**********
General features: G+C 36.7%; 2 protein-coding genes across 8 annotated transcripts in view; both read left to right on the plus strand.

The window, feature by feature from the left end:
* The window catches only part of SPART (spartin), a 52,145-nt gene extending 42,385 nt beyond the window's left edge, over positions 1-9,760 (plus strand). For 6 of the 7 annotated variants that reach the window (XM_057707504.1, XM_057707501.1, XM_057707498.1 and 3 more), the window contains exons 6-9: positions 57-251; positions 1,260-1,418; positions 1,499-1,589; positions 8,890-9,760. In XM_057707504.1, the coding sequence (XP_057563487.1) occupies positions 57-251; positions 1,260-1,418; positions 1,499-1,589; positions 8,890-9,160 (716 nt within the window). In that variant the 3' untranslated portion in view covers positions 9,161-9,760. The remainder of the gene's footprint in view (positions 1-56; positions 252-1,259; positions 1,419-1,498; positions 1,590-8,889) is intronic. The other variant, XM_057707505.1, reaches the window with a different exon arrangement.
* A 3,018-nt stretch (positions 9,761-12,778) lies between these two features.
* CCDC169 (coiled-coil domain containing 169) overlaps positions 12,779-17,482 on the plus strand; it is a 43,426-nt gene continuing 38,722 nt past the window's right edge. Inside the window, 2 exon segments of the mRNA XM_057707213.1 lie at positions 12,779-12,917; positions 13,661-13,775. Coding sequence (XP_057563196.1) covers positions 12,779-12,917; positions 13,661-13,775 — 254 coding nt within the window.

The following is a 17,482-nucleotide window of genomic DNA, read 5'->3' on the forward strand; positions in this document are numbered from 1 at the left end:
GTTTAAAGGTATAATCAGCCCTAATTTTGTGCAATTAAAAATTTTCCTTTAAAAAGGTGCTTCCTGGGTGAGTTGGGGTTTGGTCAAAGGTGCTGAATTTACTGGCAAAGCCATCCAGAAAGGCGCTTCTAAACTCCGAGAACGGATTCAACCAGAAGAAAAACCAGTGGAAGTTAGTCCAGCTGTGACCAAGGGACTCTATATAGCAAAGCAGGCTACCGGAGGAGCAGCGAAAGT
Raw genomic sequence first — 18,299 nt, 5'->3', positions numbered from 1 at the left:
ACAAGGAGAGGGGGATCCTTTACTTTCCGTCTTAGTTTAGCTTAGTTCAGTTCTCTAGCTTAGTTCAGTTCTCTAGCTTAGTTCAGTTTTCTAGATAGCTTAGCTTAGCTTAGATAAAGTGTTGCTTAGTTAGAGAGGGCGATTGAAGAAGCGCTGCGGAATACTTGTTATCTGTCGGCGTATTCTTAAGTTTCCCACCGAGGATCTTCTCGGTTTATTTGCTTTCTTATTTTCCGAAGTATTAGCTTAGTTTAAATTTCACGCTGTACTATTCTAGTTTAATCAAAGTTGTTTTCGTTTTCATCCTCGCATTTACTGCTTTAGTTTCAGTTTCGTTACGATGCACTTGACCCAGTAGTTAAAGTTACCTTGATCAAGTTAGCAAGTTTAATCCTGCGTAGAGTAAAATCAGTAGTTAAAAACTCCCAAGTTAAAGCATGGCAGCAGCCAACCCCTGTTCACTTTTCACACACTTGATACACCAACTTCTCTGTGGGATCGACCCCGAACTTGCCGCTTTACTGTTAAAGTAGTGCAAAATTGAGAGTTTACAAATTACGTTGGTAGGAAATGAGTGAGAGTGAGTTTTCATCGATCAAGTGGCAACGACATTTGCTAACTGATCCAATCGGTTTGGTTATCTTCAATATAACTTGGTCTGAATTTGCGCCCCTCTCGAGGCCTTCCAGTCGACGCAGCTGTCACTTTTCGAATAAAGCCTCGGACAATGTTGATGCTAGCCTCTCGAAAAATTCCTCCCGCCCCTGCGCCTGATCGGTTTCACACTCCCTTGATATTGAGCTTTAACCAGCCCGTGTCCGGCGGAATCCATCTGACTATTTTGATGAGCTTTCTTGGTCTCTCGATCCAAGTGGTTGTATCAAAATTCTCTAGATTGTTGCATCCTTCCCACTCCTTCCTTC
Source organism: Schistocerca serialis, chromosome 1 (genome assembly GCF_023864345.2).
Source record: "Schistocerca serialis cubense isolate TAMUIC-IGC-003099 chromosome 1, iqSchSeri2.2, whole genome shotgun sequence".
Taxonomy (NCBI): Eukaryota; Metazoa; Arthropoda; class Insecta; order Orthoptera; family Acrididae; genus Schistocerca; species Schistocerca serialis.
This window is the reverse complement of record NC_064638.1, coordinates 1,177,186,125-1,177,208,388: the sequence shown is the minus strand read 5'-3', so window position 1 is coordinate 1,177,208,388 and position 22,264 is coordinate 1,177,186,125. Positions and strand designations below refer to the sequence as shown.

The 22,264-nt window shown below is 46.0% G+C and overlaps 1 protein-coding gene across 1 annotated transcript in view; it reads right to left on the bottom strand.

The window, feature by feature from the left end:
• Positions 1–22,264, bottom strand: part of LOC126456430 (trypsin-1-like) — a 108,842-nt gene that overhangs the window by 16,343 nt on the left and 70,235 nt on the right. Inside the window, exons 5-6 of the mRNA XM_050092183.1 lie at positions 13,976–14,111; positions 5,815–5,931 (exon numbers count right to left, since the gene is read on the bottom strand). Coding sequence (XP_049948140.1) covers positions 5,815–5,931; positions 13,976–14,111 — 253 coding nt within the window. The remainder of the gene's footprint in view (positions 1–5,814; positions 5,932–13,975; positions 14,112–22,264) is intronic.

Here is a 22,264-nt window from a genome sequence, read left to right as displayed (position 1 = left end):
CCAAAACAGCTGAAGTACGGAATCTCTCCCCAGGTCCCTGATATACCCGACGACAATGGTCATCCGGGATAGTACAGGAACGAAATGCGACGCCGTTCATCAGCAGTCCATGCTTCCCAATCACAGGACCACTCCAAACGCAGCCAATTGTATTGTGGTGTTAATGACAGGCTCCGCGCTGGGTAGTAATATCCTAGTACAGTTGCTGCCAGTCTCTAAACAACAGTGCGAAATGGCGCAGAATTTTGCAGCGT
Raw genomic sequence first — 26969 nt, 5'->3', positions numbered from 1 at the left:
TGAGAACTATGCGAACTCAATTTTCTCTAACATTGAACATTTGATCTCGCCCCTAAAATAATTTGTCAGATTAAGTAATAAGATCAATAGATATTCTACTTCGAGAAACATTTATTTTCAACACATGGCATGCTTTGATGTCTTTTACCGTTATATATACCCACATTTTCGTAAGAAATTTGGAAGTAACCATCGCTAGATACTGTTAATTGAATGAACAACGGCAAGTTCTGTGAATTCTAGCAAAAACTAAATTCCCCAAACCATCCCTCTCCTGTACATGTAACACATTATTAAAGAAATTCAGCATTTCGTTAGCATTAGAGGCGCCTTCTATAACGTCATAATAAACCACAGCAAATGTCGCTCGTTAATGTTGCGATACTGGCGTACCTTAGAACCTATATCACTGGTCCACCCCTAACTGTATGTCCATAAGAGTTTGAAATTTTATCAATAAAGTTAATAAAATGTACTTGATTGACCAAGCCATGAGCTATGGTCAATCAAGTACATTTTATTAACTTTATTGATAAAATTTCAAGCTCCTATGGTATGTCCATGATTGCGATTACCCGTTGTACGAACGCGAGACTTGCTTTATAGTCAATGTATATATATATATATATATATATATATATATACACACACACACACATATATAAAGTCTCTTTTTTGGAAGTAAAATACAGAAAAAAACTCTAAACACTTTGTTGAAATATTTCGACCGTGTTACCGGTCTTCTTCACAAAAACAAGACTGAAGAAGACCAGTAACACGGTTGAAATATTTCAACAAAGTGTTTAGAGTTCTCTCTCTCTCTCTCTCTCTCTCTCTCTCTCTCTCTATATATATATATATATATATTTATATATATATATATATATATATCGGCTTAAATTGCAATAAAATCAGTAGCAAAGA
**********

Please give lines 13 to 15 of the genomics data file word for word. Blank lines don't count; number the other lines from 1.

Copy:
This window is the reverse complement of record NC_064638.1, coordinates 1,177,186,125-1,177,208,388: the sequence shown is the minus strand read 5'-3', so window position 1 is coordinate 1,177,208,388 and position 22,264 is coordinate 1,177,186,125. Positions and strand designations below refer to the sequence as shown.

The 22,264-nt window shown below is 46.0% G+C and overlaps 1 protein-coding gene across 1 annotated transcript in view; it reads right to left on the bottom strand.

The window, feature by feature from the left end: